A significant portion of South Africa’s population, over 25%, experiences depression. Surprisingly, only 25% of those affected actively seek the necessary help. The South African Society of Psychiatrists (SASOP) is using the July month to highlight the challenges posed by the stigma surrounding mental illness. And the misconceptions about the benefits and usage of antidepressants, which act as major barriers preventing people from seeking assistance.
Dr. Matsebula, a SASOP member, emphasizes that depression does not discriminate and that everyone is vulnerable to it. Contrary to common misconceptions, depression cannot simply be overcome by “snapping out of it.” It is not a sign of weakness. A result of wallowing in grief or sadness, a lack of positive thinking, or self-pity. Instead, depression is a medical condition that negatively affects brain function due to biological or environmental factors. Several elements contribute to depressive episodes, including genetics, anxiety, early adversity, traumatic experiences, abuse, socio-economic status, loss, bereavement and stress.
Depression manifests as persistent feelings of sadness. And a loss of interest in previously enjoyed activities, typically lasting for more than two weeks. It affects various aspects of a person’s life, including thinking, memory, motivation, eating, and sleeping patterns. In some cases, individuals may turn to substance abuse as a coping mechanism.
If you experience any of the following symptoms of depression for more than two weeks, it is essential to seek help:
- Feelings of hopelessness and pessimism
- Loss of interest or pleasure in previously enjoyed hobbies and activities
- Persistent sad or empty mood
- Feelings of guilt, worthlessness, helplessness, and self-reproach
- Insomnia or oversleeping, or early morning awakening
- Loss of appetite and/or weight loss, or overeating and weight gain
- Decreased energy, fatigue, and feeling run down
- Increased use of alcohol and drugs
- Thoughts of death or suicide, and suicide attempts
- Restlessness, irritability, and hostility
- Difficulty concentrating, remembering, and making decisions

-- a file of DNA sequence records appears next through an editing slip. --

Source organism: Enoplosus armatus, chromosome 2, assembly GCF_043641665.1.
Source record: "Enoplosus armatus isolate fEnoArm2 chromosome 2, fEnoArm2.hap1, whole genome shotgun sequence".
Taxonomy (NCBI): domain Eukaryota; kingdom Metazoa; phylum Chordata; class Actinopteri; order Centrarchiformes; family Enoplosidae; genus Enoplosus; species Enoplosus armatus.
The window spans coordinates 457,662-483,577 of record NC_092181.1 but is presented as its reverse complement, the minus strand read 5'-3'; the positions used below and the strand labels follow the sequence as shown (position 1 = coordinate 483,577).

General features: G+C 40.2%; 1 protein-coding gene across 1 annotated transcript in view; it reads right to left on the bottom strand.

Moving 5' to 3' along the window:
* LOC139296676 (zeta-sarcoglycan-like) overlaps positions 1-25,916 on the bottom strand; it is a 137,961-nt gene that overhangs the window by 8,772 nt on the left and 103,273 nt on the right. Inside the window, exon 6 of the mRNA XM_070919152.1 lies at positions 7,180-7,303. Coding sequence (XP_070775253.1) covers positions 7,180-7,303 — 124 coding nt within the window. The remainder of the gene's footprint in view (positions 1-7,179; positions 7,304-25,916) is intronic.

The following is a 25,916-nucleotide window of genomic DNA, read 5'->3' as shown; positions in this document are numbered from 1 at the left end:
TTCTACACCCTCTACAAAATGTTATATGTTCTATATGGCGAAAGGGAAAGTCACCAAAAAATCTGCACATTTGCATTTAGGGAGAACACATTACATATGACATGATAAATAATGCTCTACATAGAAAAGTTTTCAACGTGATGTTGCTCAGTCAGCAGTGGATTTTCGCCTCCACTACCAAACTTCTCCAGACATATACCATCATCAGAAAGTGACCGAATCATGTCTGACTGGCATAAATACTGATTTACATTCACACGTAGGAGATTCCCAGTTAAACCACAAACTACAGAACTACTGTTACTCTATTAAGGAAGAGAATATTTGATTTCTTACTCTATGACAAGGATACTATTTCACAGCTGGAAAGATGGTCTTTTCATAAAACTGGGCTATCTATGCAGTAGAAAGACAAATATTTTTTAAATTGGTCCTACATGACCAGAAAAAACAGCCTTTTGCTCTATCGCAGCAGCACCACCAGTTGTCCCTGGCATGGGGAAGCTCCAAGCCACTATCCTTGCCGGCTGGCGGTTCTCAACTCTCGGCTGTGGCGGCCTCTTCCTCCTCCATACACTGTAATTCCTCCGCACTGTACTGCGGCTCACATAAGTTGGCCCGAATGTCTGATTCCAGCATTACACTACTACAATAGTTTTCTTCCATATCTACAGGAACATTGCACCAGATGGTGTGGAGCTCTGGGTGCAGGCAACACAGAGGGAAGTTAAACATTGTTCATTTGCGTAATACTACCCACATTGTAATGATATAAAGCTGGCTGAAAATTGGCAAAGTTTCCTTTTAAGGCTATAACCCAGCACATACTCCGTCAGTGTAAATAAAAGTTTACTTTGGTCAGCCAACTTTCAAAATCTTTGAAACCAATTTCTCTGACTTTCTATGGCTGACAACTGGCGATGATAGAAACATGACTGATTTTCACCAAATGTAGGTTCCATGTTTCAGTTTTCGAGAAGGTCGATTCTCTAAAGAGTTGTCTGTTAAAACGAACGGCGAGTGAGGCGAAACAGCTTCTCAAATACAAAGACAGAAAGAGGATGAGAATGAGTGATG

- Persistent physical symptoms that do not respond to treatment, such as headaches, digestive disorders, and chronic pain
- Deterioration of social relationships
Dr. Matsebula advises that once you have consulted with your doctor and have been prescribed antidepressants, you should consider the following to achieve the best results from the medication:
- Allow enough time: Give the medication sufficient time to work before considering stopping them. Generally, antidepressants take between two to six weeks to show full effects.
- Take the full dosage: Follow the doctor’s instructions and take the full dosage without skipping any days or tablets. This ensures that the medication works as intended. The doctor will advise when it is time to decrease the prescription gradually.
- Avoid stopping prematurely: It is advisable to consult the doctor regarding the appropriate time to stop using antidepressants. Stopping the medication too soon, even if feeling better, can lead to a recurrence or worsening of depression.
- Remain persistent: Different antidepressants work in different ways, so your doctor may need to adjust your medication and its dosage to find the most effective one for relieving your symptoms.
To seek help for yourself, friends, family, or colleagues, you can:
- Speak to your general practitioner (GP)
- Contact the South African Depression and Anxiety Group (SADAG) at 0800 12 13 14 or send an SMS to 32312, and a counsellor will return your call.
Remember, seeking professional help is crucial in effectively managing depression, and there are resources available to support you throughout your journey to recovery and living a healthy, fulfilling life.